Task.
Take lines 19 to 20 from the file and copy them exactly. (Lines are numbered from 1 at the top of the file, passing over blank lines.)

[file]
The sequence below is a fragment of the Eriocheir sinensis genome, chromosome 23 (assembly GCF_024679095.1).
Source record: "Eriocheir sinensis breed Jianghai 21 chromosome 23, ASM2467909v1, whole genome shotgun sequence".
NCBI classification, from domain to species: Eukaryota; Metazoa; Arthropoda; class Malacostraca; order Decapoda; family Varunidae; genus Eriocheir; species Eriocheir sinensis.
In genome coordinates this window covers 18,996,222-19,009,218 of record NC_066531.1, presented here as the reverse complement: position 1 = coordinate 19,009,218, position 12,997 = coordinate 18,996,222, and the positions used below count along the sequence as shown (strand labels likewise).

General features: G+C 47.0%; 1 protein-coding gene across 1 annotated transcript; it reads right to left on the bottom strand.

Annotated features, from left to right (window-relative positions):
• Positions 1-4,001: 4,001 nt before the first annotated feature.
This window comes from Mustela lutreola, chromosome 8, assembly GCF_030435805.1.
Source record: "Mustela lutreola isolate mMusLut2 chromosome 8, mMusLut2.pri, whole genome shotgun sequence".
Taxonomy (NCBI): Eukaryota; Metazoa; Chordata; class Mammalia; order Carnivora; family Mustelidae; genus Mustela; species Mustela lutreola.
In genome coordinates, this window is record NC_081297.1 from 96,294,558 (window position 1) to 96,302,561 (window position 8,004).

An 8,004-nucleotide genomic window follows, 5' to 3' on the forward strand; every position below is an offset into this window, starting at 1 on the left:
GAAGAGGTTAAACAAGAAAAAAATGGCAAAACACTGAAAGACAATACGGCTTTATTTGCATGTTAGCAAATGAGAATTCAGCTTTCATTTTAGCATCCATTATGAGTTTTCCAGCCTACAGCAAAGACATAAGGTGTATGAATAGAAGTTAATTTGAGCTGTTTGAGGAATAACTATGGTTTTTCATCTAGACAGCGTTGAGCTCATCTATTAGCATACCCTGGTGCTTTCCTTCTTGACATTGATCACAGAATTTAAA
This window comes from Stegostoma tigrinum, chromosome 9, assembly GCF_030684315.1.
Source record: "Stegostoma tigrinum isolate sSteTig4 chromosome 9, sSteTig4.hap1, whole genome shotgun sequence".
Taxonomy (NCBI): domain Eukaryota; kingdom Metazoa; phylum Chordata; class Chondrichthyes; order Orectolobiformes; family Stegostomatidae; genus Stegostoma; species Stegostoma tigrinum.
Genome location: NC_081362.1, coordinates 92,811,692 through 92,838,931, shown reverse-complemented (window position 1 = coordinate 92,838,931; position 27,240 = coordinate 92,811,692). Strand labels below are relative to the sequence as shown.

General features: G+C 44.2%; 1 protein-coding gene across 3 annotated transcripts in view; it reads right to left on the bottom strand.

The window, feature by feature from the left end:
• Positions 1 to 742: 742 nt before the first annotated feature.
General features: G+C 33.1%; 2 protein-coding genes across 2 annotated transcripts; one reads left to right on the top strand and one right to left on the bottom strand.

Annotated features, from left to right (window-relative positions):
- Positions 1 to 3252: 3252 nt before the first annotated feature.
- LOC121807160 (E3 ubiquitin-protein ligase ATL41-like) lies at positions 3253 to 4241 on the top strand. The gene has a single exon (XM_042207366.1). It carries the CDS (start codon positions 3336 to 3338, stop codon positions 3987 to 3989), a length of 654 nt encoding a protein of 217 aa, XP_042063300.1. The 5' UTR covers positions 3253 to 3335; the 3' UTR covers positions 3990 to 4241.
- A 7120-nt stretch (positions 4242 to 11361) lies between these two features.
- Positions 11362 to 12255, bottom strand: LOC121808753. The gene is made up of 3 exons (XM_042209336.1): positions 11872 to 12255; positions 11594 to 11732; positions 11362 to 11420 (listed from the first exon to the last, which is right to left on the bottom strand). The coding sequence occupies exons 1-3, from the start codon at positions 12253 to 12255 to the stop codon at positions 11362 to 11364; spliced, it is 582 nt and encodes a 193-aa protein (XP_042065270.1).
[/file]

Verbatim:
The window, feature by feature from the left end:
• Positions 1 to 742: 742 nt before the first annotated feature.